It’s simply a story of humans living well — Jordan, and the people of Amsterdam as a whole. It is connected but free, rebellious but highly functional for human needs. If you like the city at its best, or like cycling, or simply have a care for human flourishing, this is a wonderful little book. I loved it before I bought it, I was thoroughly enblissed while reading it, and I already know it’s one I will keep remembering with the thought: this is how life should be.
2. The Twilight of the Presidency,
George E. Reedy. A former Johnson aide who was fascinated by his boss’s isolation during his administration here analyzes how the presidency has become an elective monarchy — and a bad one, surrounded by hundreds of people who shield their king from criticism, and make the imponderable ship of state even harder to move from its course. Crucially, the problem is now structural: it doesn’t matter who is elected, because the same problems have afflicted nearly every man since Hoover.
3. This Brave New World: India, China, and the United States; Anja Manuel. This book both reviews the political. cultural, and economic evolution of 21st century India and China, as well as argues for a prudent American relationship with both (rather than favoring one against the other).
4. Fear no Evil,
Natan Sharansky. A Jewish Russian is picked up for his political activism — arguing for easier emigration of Jews from Russia to Israel — and fights back against the gulag’s psychological warfare. An incredible story of a man who kept his integrity in unimaginably difficult circumstances.
5. How To Destroy the Imagination of Your Child
, Anthony Esolen. This is a tongue in cheek “appraisal” of modern mass culture, and how destructive it is to a humane life and humanistic education. Esolen abandons the farcial praise in his sequel, Life Under Compulsion: Ten Ways to Destroy the Humanity of Your Child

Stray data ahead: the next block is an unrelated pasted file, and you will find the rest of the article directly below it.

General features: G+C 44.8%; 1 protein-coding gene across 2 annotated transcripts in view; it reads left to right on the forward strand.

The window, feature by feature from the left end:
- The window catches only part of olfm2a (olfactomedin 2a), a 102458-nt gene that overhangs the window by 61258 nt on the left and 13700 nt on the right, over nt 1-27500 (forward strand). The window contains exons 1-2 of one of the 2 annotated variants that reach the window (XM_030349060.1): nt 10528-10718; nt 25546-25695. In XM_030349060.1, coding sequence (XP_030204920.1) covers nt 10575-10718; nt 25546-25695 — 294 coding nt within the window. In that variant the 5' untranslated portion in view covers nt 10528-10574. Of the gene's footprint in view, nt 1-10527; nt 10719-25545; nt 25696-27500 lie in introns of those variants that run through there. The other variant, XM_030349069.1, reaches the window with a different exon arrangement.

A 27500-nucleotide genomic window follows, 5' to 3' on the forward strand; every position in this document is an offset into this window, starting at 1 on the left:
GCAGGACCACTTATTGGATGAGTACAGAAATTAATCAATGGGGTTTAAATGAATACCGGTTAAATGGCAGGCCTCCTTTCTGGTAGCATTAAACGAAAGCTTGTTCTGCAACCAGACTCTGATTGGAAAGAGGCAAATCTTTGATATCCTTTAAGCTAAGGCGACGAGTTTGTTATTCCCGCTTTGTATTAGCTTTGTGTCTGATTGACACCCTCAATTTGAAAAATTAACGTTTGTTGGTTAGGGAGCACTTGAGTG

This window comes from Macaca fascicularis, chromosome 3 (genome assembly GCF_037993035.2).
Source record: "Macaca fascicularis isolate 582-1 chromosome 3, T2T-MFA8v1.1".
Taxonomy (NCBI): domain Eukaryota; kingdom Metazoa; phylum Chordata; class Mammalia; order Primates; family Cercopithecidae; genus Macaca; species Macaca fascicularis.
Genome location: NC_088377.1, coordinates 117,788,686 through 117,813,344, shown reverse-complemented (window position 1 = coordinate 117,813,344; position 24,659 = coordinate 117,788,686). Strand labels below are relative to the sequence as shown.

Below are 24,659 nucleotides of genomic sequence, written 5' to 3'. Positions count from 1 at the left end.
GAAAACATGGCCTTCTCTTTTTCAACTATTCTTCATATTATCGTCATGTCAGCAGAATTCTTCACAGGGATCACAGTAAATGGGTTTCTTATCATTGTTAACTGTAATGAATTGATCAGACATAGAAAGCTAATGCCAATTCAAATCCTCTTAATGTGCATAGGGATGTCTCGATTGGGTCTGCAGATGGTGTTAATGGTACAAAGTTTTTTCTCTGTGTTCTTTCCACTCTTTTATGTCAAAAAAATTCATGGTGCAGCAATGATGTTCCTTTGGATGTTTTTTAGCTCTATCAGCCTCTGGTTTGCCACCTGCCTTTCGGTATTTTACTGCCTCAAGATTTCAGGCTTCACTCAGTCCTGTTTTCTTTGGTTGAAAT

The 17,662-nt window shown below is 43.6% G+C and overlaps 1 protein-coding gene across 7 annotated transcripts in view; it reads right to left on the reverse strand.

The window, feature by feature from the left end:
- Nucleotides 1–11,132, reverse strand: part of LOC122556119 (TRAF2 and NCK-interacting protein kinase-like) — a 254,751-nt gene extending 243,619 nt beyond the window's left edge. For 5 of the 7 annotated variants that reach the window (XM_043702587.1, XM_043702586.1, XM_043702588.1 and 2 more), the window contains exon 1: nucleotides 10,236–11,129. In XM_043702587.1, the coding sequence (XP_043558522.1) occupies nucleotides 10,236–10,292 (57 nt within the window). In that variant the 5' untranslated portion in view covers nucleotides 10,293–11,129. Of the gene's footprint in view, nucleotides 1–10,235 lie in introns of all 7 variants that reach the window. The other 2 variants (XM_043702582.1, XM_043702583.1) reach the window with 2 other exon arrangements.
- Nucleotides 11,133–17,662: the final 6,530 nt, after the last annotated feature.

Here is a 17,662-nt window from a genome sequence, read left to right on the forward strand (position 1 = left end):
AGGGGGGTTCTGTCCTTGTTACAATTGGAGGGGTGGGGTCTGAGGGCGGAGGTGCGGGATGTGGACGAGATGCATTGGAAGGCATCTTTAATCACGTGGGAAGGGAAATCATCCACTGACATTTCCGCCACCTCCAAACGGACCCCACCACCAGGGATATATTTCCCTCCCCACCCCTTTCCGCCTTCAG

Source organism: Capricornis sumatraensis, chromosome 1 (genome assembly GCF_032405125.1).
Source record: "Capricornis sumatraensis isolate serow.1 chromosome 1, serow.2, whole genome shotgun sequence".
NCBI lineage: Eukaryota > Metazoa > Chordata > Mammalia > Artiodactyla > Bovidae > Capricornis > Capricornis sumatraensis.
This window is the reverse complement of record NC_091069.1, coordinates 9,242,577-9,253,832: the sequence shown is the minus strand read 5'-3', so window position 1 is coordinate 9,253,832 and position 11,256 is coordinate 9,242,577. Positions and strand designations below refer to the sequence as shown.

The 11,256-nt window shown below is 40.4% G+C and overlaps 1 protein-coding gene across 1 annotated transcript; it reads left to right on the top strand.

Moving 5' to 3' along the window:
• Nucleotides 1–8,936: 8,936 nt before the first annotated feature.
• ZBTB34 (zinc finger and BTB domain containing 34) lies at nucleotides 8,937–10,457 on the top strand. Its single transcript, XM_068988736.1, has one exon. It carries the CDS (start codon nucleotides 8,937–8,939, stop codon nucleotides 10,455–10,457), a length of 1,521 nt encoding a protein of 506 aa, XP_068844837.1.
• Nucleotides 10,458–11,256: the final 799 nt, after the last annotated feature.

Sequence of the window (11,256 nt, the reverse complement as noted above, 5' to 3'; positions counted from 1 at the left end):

On its face, Redshirts is a fantastic parody of Star Trek, more serious than Galaxy Quest but definitely fun. Those codas at the end, however, turned it into a moving story. I listened to the Wil Wheaton Audible presentation.
9. The Emperor Far Away: Travels at the Edge of China,
David Eimer. A tour of the outer rim of China, covering steppes, mountains, jungles, deserts, and tundra, and mixing stories of China’s revolutions with those of smaller people carried along in China’s wake…from Tibetans to Russians. Great variety here in terms of the topics discussed — religion, narco states, Russian architecture…
10. The Gulag Archipelago,
Aleksander Solzhenitsyn. This one is cheating a bit, since I’m not yet done with the third volume, but it would have merited inclusion here just based on the first volume.
Dave Eggers. Google eats facebook and Apple and goes evil. Comedy meets..er, 1984.
The Fellowship, Literary Lives of the Inklings, Philip and Carol Zaleski. A four-part biography on C.S. Lewis, JRR Tolkien, Owen Barfield, and Charles Williams. I still haven’t finished a review for this, and frankly — need to re-read it, because the first time around I largely focused on Lewis and Tolkien.
, Russell Kirk. This collection of short stories features ghostly characters who often don’t know they’re caught in the veil between the living and the dead — and neither does the reader, very often.